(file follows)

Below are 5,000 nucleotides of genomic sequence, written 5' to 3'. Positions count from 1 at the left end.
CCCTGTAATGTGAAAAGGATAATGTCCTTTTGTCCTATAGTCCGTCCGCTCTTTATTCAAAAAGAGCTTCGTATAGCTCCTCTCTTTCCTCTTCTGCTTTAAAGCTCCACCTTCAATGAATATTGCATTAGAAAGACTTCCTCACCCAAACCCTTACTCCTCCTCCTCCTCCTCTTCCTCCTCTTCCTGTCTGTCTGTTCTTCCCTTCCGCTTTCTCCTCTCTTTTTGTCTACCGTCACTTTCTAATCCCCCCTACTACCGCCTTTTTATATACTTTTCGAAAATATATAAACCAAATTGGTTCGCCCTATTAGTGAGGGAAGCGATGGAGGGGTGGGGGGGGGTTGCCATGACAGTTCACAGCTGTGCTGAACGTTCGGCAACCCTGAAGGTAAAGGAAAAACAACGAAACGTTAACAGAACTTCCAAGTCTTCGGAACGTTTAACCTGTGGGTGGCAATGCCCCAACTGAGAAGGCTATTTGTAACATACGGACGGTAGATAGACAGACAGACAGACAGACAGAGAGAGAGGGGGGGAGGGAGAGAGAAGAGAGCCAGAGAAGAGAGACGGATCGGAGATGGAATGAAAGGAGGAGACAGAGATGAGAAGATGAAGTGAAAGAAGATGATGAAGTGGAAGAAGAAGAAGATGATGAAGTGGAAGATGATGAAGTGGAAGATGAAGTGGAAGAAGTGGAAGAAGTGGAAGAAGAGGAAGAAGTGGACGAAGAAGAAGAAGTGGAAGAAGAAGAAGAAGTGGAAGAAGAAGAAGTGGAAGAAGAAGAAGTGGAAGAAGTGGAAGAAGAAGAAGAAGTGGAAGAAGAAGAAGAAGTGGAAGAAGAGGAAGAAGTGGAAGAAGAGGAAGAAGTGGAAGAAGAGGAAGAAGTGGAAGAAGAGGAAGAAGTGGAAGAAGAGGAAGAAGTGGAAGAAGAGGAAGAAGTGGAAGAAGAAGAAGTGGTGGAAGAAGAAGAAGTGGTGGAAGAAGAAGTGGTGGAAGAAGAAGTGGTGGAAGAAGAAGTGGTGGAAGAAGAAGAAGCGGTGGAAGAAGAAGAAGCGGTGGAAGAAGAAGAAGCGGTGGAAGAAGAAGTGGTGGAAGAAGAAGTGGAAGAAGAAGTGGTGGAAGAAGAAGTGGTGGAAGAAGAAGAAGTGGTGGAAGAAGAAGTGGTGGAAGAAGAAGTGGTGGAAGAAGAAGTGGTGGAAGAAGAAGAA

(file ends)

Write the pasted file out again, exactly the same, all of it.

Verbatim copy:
Below are 5,000 nucleotides of genomic sequence, written 5' to 3'. Positions count from 1 at the left end.
CCCTGTAATGTGAAAAGGATAATGTCCTTTTGTCCTATAGTCCGTCCGCTCTTTATTCAAAAAGAGCTTCGTATAGCTCCTCTCTTTCCTCTTCTGCTTTAAAGCTCCACCTTCAATGAATATTGCATTAGAAAGACTTCCTCACCCAAACCCTTACTCCTCCTCCTCCTCCTCTTCCTCCTCTTCCTGTCTGTCTGTTCTTCCCTTCCGCTTTCTCCTCTCTTTTTGTCTACCGTCACTTTCTAATCCCCCCTACTACCGCCTTTTTATATACTTTTCGAAAATATATAAACCAAATTGGTTCGCCCTATTAGTGAGGGAAGCGATGGAGGGGTGGGGGGGGGTTGCCATGACAGTTCACAGCTGTGCTGAACGTTCGGCAACCCTGAAGGTAAAGGAAAAACAACGAAACGTTAACAGAACTTCCAAGTCTTCGGAACGTTTAACCTGTGGGTGGCAATGCCCCAACTGAGAAGGCTATTTGTAACATACGGACGGTAGATAGACAGACAGACAGACAGACAGAGAGAGAGGGGGGGAGGGAGAGAGAAGAGAGCCAGAGAAGAGAGACGGATCGGAGATGGAATGAAAGGAGGAGACAGAGATGAGAAGATGAAGTGAAAGAAGATGATGAAGTGGAAGAAGAAGAAGATGATGAAGTGGAAGATGATGAAGTGGAAGATGAAGTGGAAGAAGTGGAAGAAGTGGAAGAAGAGGAAGAAGTGGACGAAGAAGAAGAAGTGGAAGAAGAAGAAGAAGTGGAAGAAGAAGAAGTGGAAGAAGAAGAAGTGGAAGAAGTGGAAGAAGAAGAAGAAGTGGAAGAAGAAGAAGAAGTGGAAGAAGAGGAAGAAGTGGAAGAAGAGGAAGAAGTGGAAGAAGAGGAAGAAGTGGAAGAAGAGGAAGAAGTGGAAGAAGAGGAAGAAGTGGAAGAAGAGGAAGAAGTGGAAGAAGAAGAAGTGGTGGAAGAAGAAGAAGTGGTGGAAGAAGAAGTGGTGGAAGAAGAAGTGGTGGAAGAAGAAGTGGTGGAAGAAGAAGAAGCGGTGGAAGAAGAAGAAGCGGTGGAAGAAGAAGAAGCGGTGGAAGAAGAAGTGGTGGAAGAAGAAGTGGAAGAAGAAGTGGTGGAAGAAGAAGTGGTGGAAGAAGAAGAAGTGGTGGAAGAAGAAGTGGTGGAAGAAGAAGTGGTGGAAGAAGAAGTGGTGGAAGAAGAAGAA